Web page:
Just like mom made€”here are 5 comfort food recipes from our favourite chefs.

Chefs aren’t so different. While their jobs are Wagyu and heirloom radishes, their lives are governed by the things that are important to all of us: spending time with family and eating food that makes people happy. We asked them to share their family recipes for when the weather turns cool and comfort is king.Spaghetti_2773-copy

Spaghetti with Anchovy and Pangrattato

Chef Daniel Costa, Corso 32, Bar Bricco, Edmonton“This is one of the first dishes that my father taught me to make. I grew up on an acreage, and we had a lot of vegetables and work to do around the garden—I would pick the parsley, garlic and fresh pepperoncini  for this dish and I’d watch him prepare it. I remember eating this every summer with him as far back as I can remember—I would always get a cold glass of my father’s homemade white wine with a little 7Up in it. As I grew up, I started making this simple pasta as a late-night bite—and sometimes my father would smellthe garlic frying and we would have a plate of pasta together at 2 a.m.” — see recipeSmoked-Salmon_2574-copy

Hot Smoked Salmon

Chef Brad Holmes, Olo Restaurant, Victoria“Something my grandfather used to make when I was a kid was hot smoked salmon. He cured it in all sorts of things: mainly salt and sugar and whatever else he had on hand. He would smoke it with alder shavings in an old fridge. Here is my adaptation of his recipe. I use it in my restaurant and prepare it for my family today.” — see recipeFat-Mao-Sesame-Noodles_2708-copy

Fat Mao Sesame Noodles

Chef Angus An, Maenam, Fat Mao, Vancouver“My mom makes this recipe every summer, always with hand-rolled noodles. My version has more vegetables—she includes only carrots and cucumbers. As a kid, I remember always stirring the sauce for her.” — see recipePerogies_2655-copy

Anastasia Perogies

Chef Jonathan Chovancek, Kale and Nori, Vancouver“This is a recipe I have renamed for my great-grandmother Anastasia Yunick, who immigrated to Canada with her husband, Anton, from the village of Tsekaniv in Western Ukraine. I have adapted it to include a spicy chorizo in the filling, as that is what I love to eat—and, as I am definitely not a traditionalist, I love what the spice does in this recipe.” — see recipePancakes_2827-copy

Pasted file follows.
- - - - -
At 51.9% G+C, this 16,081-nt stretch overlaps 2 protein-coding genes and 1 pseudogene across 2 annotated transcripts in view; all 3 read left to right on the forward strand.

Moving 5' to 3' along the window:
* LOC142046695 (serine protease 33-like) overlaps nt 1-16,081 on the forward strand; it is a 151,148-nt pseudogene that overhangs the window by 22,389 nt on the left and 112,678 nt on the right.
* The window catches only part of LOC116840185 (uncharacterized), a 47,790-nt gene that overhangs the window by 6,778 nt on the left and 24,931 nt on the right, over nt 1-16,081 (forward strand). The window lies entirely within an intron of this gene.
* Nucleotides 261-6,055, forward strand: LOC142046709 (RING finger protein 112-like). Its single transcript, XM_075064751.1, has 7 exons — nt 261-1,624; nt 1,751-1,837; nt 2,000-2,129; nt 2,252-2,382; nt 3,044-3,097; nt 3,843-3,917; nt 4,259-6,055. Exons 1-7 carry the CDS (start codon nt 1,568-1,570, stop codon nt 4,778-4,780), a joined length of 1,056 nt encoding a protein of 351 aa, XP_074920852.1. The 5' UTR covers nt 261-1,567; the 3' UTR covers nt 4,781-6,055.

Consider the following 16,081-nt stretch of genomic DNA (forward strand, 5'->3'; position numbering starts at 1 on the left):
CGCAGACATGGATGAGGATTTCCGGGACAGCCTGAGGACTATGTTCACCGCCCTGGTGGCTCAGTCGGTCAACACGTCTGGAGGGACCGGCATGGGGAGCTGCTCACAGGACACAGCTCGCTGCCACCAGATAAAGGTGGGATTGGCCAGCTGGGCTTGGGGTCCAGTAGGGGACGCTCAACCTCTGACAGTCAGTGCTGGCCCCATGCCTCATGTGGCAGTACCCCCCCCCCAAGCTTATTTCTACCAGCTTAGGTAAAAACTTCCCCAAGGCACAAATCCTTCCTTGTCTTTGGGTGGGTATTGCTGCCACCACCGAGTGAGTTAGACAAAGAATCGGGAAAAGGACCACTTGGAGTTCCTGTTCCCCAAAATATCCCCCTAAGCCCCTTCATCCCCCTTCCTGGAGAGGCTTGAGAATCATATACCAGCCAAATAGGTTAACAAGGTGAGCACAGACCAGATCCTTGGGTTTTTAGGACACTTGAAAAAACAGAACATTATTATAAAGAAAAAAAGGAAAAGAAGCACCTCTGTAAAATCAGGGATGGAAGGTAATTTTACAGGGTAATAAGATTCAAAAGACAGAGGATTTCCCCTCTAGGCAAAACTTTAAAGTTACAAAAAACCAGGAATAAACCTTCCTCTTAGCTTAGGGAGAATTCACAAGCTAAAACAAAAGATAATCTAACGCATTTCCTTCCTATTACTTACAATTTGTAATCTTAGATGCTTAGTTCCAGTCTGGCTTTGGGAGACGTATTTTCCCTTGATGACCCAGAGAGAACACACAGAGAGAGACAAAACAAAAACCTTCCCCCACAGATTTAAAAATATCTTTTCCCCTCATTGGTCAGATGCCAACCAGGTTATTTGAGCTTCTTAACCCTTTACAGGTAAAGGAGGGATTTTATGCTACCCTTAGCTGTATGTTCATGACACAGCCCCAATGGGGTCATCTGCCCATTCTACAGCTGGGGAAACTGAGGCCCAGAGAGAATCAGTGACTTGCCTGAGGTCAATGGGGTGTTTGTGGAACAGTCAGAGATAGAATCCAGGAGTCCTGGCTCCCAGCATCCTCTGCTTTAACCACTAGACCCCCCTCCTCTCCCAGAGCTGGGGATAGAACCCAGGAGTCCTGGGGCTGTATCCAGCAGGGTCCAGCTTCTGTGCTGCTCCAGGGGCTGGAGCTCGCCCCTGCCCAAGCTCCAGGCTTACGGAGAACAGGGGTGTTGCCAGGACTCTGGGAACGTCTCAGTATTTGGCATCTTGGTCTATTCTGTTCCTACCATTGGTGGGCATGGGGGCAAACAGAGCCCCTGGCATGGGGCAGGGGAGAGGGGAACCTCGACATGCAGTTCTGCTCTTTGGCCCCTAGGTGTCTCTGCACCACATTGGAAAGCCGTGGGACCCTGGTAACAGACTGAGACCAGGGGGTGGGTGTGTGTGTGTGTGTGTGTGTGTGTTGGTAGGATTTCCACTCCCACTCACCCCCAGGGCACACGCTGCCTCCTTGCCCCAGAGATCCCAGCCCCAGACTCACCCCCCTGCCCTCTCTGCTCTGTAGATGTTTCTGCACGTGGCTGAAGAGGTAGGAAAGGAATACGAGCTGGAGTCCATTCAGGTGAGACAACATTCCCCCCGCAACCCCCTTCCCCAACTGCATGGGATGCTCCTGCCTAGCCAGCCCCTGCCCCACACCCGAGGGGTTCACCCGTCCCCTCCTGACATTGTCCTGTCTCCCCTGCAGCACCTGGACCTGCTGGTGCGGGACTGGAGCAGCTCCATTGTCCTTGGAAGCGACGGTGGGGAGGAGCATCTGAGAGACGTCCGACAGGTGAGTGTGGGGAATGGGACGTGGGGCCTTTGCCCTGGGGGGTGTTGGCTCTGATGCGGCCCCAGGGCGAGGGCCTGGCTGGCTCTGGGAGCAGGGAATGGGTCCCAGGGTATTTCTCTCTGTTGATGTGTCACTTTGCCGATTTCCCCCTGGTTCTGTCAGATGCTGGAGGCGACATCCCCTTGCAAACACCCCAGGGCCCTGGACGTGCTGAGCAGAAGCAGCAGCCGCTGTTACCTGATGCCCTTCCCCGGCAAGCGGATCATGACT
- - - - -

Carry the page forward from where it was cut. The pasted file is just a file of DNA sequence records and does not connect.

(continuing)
Dinner Pancakes

Chef Matt Batey, The Nash, Calgary “Both my parents were very hard-working career professionals who had an amazing dedication to their three kids. Even with all of the hectic goings-on of two careers and kids with many extracurricular activities, dinner as a family was a must. My mother is a nurse, and when we were young she worked shift work. My father is an executive, so many nights Dad would rush home just in time to make dinner as mom was waking up so that we could all eat together before she dashed off to work. Hence breakfast for dinner, as for for mom, it really was breakfast time for her and dinner for us.The best part of it all was how something so simple as pancakes with a beautifully cooked sunny-side egg—runny yolk, of course—and pure maple syrup tasted like the most decadent food possible. Proof that food really is the medium that joins us, be it friends or family or both.Depending on what’s in your fridge, you can substitute up to ½ cup buttermilk with plain or vanilla yogurt or sour cream. For a fibre and nutrient boost, add a couple of large spoonfuls of rolled oats or oat bran, or fold in fresh or frozen fruit—chopped banana, blueberries, raspberries or whatever is in season.” — see recipe